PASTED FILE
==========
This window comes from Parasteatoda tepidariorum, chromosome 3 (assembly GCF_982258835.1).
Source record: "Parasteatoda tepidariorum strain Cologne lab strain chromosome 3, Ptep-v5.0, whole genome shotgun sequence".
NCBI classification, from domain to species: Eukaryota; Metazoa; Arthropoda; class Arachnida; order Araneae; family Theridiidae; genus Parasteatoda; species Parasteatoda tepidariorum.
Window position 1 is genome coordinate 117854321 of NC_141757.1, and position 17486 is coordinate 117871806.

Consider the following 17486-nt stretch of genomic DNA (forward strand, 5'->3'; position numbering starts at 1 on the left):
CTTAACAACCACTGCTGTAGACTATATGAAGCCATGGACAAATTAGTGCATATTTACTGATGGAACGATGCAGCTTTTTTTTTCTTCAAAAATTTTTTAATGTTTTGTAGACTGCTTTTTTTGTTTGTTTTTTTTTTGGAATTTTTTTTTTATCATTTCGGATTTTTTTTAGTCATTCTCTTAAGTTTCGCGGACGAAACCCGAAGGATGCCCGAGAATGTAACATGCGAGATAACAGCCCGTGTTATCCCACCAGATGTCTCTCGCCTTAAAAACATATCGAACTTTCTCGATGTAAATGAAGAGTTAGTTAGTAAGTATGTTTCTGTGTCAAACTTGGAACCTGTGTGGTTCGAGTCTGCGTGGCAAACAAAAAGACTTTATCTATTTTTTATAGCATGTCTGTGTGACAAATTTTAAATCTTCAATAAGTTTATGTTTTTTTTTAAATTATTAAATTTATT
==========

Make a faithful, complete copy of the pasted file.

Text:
This window comes from Parasteatoda tepidariorum, chromosome 3 (assembly GCF_982258835.1).
Source record: "Parasteatoda tepidariorum strain Cologne lab strain chromosome 3, Ptep-v5.0, whole genome shotgun sequence".
NCBI classification, from domain to species: Eukaryota; Metazoa; Arthropoda; class Arachnida; order Araneae; family Theridiidae; genus Parasteatoda; species Parasteatoda tepidariorum.
Window position 1 is genome coordinate 117854321 of NC_141757.1, and position 17486 is coordinate 117871806.

Consider the following 17486-nt stretch of genomic DNA (forward strand, 5'->3'; position numbering starts at 1 on the left):
CTTAACAACCACTGCTGTAGACTATATGAAGCCATGGACAAATTAGTGCATATTTACTGATGGAACGATGCAGCTTTTTTTTTCTTCAAAAATTTTTTAATGTTTTGTAGACTGCTTTTTTTGTTTGTTTTTTTTTTGGAATTTTTTTTTTATCATTTCGGATTTTTTTTAGTCATTCTCTTAAGTTTCGCGGACGAAACCCGAAGGATGCCCGAGAATGTAACATGCGAGATAACAGCCCGTGTTATCCCACCAGATGTCTCTCGCCTTAAAAACATATCGAACTTTCTCGATGTAAATGAAGAGTTAGTTAGTAAGTATGTTTCTGTGTCAAACTTGGAACCTGTGTGGTTCGAGTCTGCGTGGCAAACAAAAAGACTTTATCTATTTTTTATAGCATGTCTGTGTGACAAATTTTAAATCTTCAATAAGTTTATGTTTTTTTTTAAATTATTAAATTTATT